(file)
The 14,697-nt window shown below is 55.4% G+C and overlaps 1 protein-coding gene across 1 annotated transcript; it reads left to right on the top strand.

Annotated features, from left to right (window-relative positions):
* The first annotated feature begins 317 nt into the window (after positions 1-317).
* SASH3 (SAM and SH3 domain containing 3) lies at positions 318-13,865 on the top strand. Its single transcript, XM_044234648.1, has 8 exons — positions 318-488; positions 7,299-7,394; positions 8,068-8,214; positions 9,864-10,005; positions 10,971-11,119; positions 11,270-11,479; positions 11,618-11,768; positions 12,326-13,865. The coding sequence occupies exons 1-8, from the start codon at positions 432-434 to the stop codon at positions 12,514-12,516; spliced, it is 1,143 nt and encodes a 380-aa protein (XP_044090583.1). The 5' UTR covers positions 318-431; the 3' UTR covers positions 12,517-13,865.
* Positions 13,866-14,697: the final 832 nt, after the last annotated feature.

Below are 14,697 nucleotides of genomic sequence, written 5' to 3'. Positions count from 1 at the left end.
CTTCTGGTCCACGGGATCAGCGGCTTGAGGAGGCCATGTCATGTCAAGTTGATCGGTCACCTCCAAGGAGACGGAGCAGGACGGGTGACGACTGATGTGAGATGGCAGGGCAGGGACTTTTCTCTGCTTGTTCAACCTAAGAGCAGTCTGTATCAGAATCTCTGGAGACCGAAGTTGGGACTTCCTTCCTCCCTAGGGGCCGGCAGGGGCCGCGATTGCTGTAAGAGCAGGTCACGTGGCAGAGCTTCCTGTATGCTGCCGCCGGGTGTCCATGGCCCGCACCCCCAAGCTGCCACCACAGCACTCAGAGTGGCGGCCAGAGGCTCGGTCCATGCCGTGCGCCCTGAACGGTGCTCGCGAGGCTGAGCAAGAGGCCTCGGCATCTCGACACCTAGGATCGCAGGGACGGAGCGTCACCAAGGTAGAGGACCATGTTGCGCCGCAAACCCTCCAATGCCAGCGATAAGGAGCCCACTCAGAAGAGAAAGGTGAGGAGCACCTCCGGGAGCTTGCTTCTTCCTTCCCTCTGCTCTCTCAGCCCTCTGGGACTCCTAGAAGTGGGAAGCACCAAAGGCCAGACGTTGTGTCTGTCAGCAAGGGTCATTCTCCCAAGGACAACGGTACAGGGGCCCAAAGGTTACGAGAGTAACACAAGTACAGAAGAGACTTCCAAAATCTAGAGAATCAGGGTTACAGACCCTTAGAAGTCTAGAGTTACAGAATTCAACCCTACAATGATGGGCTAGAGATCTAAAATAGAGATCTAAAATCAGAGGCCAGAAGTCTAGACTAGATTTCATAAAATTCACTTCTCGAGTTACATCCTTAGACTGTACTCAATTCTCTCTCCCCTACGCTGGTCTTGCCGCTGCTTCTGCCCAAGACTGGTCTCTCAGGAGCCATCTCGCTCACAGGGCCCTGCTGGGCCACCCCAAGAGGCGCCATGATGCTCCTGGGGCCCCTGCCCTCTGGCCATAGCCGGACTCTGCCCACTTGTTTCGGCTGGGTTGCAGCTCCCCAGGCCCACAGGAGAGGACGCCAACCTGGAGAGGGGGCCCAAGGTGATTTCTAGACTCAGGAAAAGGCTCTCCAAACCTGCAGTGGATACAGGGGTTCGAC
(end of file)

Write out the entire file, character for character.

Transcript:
The 14,697-nt window shown below is 55.4% G+C and overlaps 1 protein-coding gene across 1 annotated transcript; it reads left to right on the top strand.

Annotated features, from left to right (window-relative positions):
* The first annotated feature begins 317 nt into the window (after positions 1-317).
* SASH3 (SAM and SH3 domain containing 3) lies at positions 318-13,865 on the top strand. Its single transcript, XM_044234648.1, has 8 exons — positions 318-488; positions 7,299-7,394; positions 8,068-8,214; positions 9,864-10,005; positions 10,971-11,119; positions 11,270-11,479; positions 11,618-11,768; positions 12,326-13,865. The coding sequence occupies exons 1-8, from the start codon at positions 432-434 to the stop codon at positions 12,514-12,516; spliced, it is 1,143 nt and encodes a 380-aa protein (XP_044090583.1). The 5' UTR covers positions 318-431; the 3' UTR covers positions 12,517-13,865.
* Positions 13,866-14,697: the final 832 nt, after the last annotated feature.

Below are 14,697 nucleotides of genomic sequence, written 5' to 3'. Positions count from 1 at the left end.
CTTCTGGTCCACGGGATCAGCGGCTTGAGGAGGCCATGTCATGTCAAGTTGATCGGTCACCTCCAAGGAGACGGAGCAGGACGGGTGACGACTGATGTGAGATGGCAGGGCAGGGACTTTTCTCTGCTTGTTCAACCTAAGAGCAGTCTGTATCAGAATCTCTGGAGACCGAAGTTGGGACTTCCTTCCTCCCTAGGGGCCGGCAGGGGCCGCGATTGCTGTAAGAGCAGGTCACGTGGCAGAGCTTCCTGTATGCTGCCGCCGGGTGTCCATGGCCCGCACCCCCAAGCTGCCACCACAGCACTCAGAGTGGCGGCCAGAGGCTCGGTCCATGCCGTGCGCCCTGAACGGTGCTCGCGAGGCTGAGCAAGAGGCCTCGGCATCTCGACACCTAGGATCGCAGGGACGGAGCGTCACCAAGGTAGAGGACCATGTTGCGCCGCAAACCCTCCAATGCCAGCGATAAGGAGCCCACTCAGAAGAGAAAGGTGAGGAGCACCTCCGGGAGCTTGCTTCTTCCTTCCCTCTGCTCTCTCAGCCCTCTGGGACTCCTAGAAGTGGGAAGCACCAAAGGCCAGACGTTGTGTCTGTCAGCAAGGGTCATTCTCCCAAGGACAACGGTACAGGGGCCCAAAGGTTACGAGAGTAACACAAGTACAGAAGAGACTTCCAAAATCTAGAGAATCAGGGTTACAGACCCTTAGAAGTCTAGAGTTACAGAATTCAACCCTACAATGATGGGCTAGAGATCTAAAATAGAGATCTAAAATCAGAGGCCAGAAGTCTAGACTAGATTTCATAAAATTCACTTCTCGAGTTACATCCTTAGACTGTACTCAATTCTCTCTCCCCTACGCTGGTCTTGCCGCTGCTTCTGCCCAAGACTGGTCTCTCAGGAGCCATCTCGCTCACAGGGCCCTGCTGGGCCACCCCAAGAGGCGCCATGATGCTCCTGGGGCCCCTGCCCTCTGGCCATAGCCGGACTCTGCCCACTTGTTTCGGCTGGGTTGCAGCTCCCCAGGCCCACAGGAGAGGACGCCAACCTGGAGAGGGGGCCCAAGGTGATTTCTAGACTCAGGAAAAGGCTCTCCAAACCTGCAGTGGATACAGGGGTTCGAC